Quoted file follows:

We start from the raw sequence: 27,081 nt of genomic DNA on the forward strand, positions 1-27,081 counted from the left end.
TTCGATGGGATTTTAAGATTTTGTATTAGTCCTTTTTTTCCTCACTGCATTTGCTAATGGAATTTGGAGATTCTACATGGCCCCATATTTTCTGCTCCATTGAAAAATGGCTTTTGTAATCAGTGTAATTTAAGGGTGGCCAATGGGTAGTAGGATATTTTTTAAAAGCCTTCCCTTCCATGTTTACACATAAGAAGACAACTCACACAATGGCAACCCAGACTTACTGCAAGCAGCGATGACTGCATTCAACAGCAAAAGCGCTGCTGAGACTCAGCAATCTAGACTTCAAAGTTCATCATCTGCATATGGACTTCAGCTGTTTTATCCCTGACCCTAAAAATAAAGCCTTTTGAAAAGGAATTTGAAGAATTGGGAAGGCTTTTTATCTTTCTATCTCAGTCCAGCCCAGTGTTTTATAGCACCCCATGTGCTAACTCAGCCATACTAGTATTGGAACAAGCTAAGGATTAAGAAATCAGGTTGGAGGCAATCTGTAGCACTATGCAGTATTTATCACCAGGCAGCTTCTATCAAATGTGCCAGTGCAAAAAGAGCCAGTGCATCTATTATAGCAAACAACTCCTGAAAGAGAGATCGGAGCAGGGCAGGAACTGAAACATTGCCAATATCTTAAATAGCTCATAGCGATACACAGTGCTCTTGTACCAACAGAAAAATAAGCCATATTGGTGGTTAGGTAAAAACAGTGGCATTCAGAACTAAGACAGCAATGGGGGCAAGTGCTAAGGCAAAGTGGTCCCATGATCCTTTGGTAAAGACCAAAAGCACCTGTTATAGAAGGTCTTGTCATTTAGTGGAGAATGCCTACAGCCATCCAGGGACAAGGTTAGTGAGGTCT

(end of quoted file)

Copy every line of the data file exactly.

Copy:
We start from the raw sequence: 27,081 nt of genomic DNA on the forward strand, positions 1-27,081 counted from the left end.
TTCGATGGGATTTTAAGATTTTGTATTAGTCCTTTTTTTCCTCACTGCATTTGCTAATGGAATTTGGAGATTCTACATGGCCCCATATTTTCTGCTCCATTGAAAAATGGCTTTTGTAATCAGTGTAATTTAAGGGTGGCCAATGGGTAGTAGGATATTTTTTAAAAGCCTTCCCTTCCATGTTTACACATAAGAAGACAACTCACACAATGGCAACCCAGACTTACTGCAAGCAGCGATGACTGCATTCAACAGCAAAAGCGCTGCTGAGACTCAGCAATCTAGACTTCAAAGTTCATCATCTGCATATGGACTTCAGCTGTTTTATCCCTGACCCTAAAAATAAAGCCTTTTGAAAAGGAATTTGAAGAATTGGGAAGGCTTTTTATCTTTCTATCTCAGTCCAGCCCAGTGTTTTATAGCACCCCATGTGCTAACTCAGCCATACTAGTATTGGAACAAGCTAAGGATTAAGAAATCAGGTTGGAGGCAATCTGTAGCACTATGCAGTATTTATCACCAGGCAGCTTCTATCAAATGTGCCAGTGCAAAAAGAGCCAGTGCATCTATTATAGCAAACAACTCCTGAAAGAGAGATCGGAGCAGGGCAGGAACTGAAACATTGCCAATATCTTAAATAGCTCATAGCGATACACAGTGCTCTTGTACCAACAGAAAAATAAGCCATATTGGTGGTTAGGTAAAAACAGTGGCATTCAGAACTAAGACAGCAATGGGGGCAAGTGCTAAGGCAAAGTGGTCCCATGATCCTTTGGTAAAGACCAAAAGCACCTGTTATAGAAGGTCTTGTCATTTAGTGGAGAATGCCTACAGCCATCCAGGGACAAGGTTAGTGAGGTCT